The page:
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Rosemann v. Sigillito

United States Court of Appeals, Eighth Circuit

May 4, 2015

Phil Rosemann, Plaintiff - Appellant
v.
Martin Sigillito, Defendant - Appellee

Submitted January 15, 2015.

Page 1176

Appeal from United States District Court for the Eastern District of Missouri - St. Louis.

For Phil Rosemann, Plaintiff - Appellant: Jonathan F. Andres, Green & Jacobson, Saint Louis, MO; Sebastian Rucci, Law Office of Sebastian Rucci, Long Beach, CA.

For Martin Sigillito, Defendant - Appellee: Thomas Joseph Plunkert, Leritz & Plunkert, Saint Louis, MO.

Before COLLOTON, BEAM, and KELLY, Circuit Judges.

OPINION

Page 1177

KELLY, Circuit Judge.

Phil Rosemann appeals the district court's adverse grant of summary judgment in this diversity action alleging legal malpractice against now-disbarred attorney Martin Sigillito. We agree with the district court[1] that in negligence cases like this one, Missouri law requires expert-witness testimony about the duty of care owed. Without providing an expert, Rosemann's claim is invalid. Thus, we affirm the judgment.[2]

I. Background

The following facts are construed in the light most favorable to Rosemann, the non-moving party. Quinn v. St. Louis County, 653 F.3d 745, 750 (8th Cir. 2011). Rosemann hired Sigillito in 2002 to help him invest millions of dollars from the sale of Rosemann's shares in a family business, after Sigillito falsely informed Rosemann that he was an expert in international investments. Sigillito assured Rosemann that there would be no risk in investing the money in a foreign company and that Rosemann's interest would be protected. As part of this investment, Sigillito charged Rosemann $15,000 to incorporate Braithwaite Consulting Limited, a Belize company; Braithwaite purportedly would invest the money to reduce taxes on the investment. Rosemann was elected director and secretary of Braithwaite.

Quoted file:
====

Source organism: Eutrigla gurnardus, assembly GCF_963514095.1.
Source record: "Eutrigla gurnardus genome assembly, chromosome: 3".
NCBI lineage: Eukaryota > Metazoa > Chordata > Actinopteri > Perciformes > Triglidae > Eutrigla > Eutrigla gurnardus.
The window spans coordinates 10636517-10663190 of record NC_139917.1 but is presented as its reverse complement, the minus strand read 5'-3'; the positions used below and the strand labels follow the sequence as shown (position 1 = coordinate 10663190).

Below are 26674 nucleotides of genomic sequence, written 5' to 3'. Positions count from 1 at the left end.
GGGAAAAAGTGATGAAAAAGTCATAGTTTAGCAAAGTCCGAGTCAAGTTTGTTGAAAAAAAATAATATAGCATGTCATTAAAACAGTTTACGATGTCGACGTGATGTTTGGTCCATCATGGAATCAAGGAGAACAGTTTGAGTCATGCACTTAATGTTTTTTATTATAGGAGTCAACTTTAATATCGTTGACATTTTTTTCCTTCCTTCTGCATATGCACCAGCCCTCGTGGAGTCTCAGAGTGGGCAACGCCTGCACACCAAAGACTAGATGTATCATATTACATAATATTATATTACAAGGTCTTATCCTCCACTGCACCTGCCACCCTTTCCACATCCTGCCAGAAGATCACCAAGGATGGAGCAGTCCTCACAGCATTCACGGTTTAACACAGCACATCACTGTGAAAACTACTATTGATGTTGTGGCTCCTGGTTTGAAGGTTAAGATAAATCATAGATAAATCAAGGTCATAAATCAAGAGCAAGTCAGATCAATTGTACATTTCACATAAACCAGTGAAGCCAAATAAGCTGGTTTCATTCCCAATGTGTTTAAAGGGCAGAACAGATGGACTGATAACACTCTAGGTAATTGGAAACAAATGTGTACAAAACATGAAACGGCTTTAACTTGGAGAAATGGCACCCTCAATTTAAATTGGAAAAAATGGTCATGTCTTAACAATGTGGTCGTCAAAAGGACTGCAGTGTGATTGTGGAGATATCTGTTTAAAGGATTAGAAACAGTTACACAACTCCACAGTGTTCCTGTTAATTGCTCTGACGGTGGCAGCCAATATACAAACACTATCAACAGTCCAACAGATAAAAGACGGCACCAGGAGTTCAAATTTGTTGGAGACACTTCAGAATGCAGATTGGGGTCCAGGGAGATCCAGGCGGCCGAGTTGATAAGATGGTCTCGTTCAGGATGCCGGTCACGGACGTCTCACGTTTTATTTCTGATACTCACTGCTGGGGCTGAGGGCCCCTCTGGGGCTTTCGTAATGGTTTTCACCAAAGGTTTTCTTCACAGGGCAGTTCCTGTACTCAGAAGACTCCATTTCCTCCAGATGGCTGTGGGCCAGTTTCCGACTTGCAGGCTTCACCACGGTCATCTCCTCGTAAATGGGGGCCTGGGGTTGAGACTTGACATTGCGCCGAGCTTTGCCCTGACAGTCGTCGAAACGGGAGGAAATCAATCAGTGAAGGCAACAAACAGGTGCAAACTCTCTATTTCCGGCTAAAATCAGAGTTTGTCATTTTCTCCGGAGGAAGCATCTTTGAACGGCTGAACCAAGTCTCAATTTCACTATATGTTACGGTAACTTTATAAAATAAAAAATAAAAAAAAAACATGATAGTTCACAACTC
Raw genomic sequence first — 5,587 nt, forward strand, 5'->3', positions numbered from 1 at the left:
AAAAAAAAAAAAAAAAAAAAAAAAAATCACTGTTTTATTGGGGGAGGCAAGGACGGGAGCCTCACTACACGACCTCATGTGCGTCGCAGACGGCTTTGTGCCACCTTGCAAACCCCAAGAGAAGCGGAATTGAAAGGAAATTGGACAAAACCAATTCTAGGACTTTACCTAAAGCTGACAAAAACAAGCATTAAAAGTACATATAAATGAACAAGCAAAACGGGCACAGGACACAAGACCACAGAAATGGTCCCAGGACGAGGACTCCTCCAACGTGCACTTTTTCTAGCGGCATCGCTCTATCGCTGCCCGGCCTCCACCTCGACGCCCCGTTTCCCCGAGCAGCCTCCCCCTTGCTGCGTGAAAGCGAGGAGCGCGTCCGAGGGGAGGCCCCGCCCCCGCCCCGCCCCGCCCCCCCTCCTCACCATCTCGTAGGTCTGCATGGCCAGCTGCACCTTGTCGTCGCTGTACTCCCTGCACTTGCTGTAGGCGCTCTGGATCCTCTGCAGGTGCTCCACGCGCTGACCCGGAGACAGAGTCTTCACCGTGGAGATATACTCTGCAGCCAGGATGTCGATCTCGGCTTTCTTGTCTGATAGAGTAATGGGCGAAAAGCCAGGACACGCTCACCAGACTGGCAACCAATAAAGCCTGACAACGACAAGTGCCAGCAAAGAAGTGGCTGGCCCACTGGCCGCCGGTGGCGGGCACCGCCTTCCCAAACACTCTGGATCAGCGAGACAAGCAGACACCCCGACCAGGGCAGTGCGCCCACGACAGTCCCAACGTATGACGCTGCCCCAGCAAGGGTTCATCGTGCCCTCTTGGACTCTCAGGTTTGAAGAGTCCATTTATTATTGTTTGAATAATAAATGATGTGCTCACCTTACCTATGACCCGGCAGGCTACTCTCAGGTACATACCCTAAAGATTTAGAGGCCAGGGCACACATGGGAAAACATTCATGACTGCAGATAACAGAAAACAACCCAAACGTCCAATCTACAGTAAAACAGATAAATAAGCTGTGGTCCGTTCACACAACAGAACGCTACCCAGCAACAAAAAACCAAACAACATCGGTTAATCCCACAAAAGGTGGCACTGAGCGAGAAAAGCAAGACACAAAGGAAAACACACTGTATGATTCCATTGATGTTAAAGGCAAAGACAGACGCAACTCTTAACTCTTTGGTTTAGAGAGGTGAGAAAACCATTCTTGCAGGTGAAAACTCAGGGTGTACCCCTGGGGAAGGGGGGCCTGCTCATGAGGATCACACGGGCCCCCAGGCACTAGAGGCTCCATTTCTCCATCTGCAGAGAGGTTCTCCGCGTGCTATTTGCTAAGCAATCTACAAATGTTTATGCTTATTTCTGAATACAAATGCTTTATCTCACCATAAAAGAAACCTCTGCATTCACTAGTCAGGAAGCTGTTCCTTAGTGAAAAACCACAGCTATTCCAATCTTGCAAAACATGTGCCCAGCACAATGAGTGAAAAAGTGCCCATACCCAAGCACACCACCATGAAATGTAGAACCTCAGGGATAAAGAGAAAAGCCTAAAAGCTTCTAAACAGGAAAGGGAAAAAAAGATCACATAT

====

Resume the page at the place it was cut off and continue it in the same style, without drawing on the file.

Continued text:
In January 2007, Rosemann received a $15.6 million buyout from the sales of shares of his family's company. Sigillito instructed Rosemann to loan $5 million of the buyout to METAG Insaat Ticaret A.S., a Turkish contractor, referred to by both parties as " Metis." When Rosemann resisted, Sigillito told him " the loan was guaranteed by [North Atlantic Treaty Organization] contracts and that Sigillito would structure the deal to protect Rosemann and defer taxes." Sigillito assured Rosemann the NATO contracts could be seized if Metis did not repay the loan. Rosemann transferred the entire $15.6 million to Sigillito, who then wrote a $5 million check to Metis. For that service, Sigillito charged Rosemann $100,000. Sigillito took other portions of the $15.6 million for his own use and loaned $10.8 million to another party in England. Only approximately $2.75 million was repaid.

Two years later, in January 2009, Metis defaulted on the loan. In September 2009, Metis filed for bankruptcy protection in Turkey. Sigillito filed suit against Metis but assigned Braithwaite's interest to a St. Louis-based company owned by Sigillito. The district court in St. Louis transferred that lawsuit to New York because of venue problems. The suit eventually was dismissed. The loan remains in default, and according to Rosemann, the total owed in principal and interest is $7,464,041.

In April 2012, Sigillito was convicted of nine counts of wire fraud, four counts of mail fraud, six counts of money laundering, and one count of conspiracy to commit mail and wire fraud. He was sentenced to a total term of 480 months' imprisonment. See Unite ...


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